Modes of profit and delivery can and will adapt.
In fact, they already are adapting. As the first linked article mentions, companies are already experimenting with the use of advertisements to fund games. Some games will integrate advertising seamlessly and invisibly, but don't think the annoyance other games cause will prevent advertising from catching on. The first TV commercial wasn't three frogs croaking "Bud... Weis... Er!" -- it was probably three jerks, obviously high on Mountain Dew, yelling at the screen how Dapper Dan's hair gel could change our lives. Yet, despite our almost-constant loathing, we've come to the point where roughly a third of primetime television is commercials.

If you doubt this development for a second, consider that Battlefield: Heroes (which looks like a fun game, incidentally) will place its advertisements at the loading screen between levels/battles... just like TV commercials between plot events. Hopefully, the additional profit scheme, undisruptive microtransactions for things like appearance, will stave off greed long enough that we won't see 5-minute loading screens for another 10-20 years.

And let's not forget franchising -- the new industry buzzword. Even if Spore is pirated left and right, Maxis will recoup those losses from custom trading cards, creature models, and any number of other peripherals. On top of that, they'll be providing a number of online services which strongly reward connection to official (key-accessed) EA servers, thereby making pirated copies of the game weak and shabby by comparison. A thief hidden in anonymity is much more likely to respond to positive incentives than to threats, because he ain't scared of you.

Far from being on the decline or soon to be replaced by Asian business models, I bet we've only seen the beginning of subscription gaming. Prices and plans will vary greatly, largely because savvy developers will realize that they can start publishing content within six months or less if they simply abandon the nonsense that is the traditional MMORPG world. Start with less, expand more often -- made possible by increased dynamics and decreased emphasis on power and balance. Of course, that's only one of many development styles that will take advantage of subscriptions.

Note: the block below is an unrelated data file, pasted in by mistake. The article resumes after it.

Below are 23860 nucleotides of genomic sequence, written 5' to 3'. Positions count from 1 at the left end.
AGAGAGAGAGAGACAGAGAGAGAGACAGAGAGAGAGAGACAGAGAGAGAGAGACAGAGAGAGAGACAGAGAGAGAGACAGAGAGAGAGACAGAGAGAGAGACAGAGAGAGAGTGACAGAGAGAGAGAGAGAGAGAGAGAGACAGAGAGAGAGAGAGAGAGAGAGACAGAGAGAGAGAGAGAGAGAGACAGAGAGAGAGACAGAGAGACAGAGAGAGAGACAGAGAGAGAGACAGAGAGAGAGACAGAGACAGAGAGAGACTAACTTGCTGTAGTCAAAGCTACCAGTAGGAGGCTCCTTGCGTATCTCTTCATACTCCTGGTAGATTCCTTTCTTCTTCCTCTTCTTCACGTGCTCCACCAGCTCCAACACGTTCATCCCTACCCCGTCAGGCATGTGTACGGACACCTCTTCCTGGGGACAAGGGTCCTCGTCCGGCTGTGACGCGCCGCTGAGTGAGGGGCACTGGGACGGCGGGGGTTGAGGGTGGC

Games will be better
The quality of games matters. The PC platform, like console platforms, will occasionally have a bad series of years on the development side. The original Xbox was the victim of poor development throughout its life. Aside from the Halo games, few other games released on that console were worth a damn. Today, the 360 is the most profitable console out there -- selling more games per console than the Wii --because it hosts so many quality games. In fact, 9 times out of 10 when I hear someone raving about the Wii, they're raving about Wii Sports... which comes with the console (I hope to own a Wii eventually, so don't take this as an attack). When PC game sales slump, a major factor is probably the abscence of quality-focused and reasonably limited game design on that platform.

"Reasonably limited?" I mean games, like WoW, that don't spit on owners of older PCs through insane processing requirements. I mean developers thinking about what they could do with a fraction of the funding and team size that has become the norm, rather than automatically accepting any resources available to them. I don't mean designing the next great solitaire game for Flash, cellphones, and a 5-year-old's Etch-a-Sketch. Games don't have to be quick, easy, or shallow to appeal to millions.

What sort of PC games are selling best? Of the top 40 best-selling PC games of 2007, nearly all are open-ended. MMOs, Sim games, RTS games, Oblivion, S.T.A.L.K.E.R., Diablo (yes, still!) ... almost every one is a game with months or even years of gameplay, most with a strong social component. Even on consoles, what are the most anticipated games of this year? The ones with dynamics and replayability: GTA IV, Fable 2, MarioKart, etc.

open-ended gameplay + simple but smooth graphics and a limited scope = lower costs, greater revenues

But then, I'm not a dev, so why listen to me?

Speaking of open-ended games: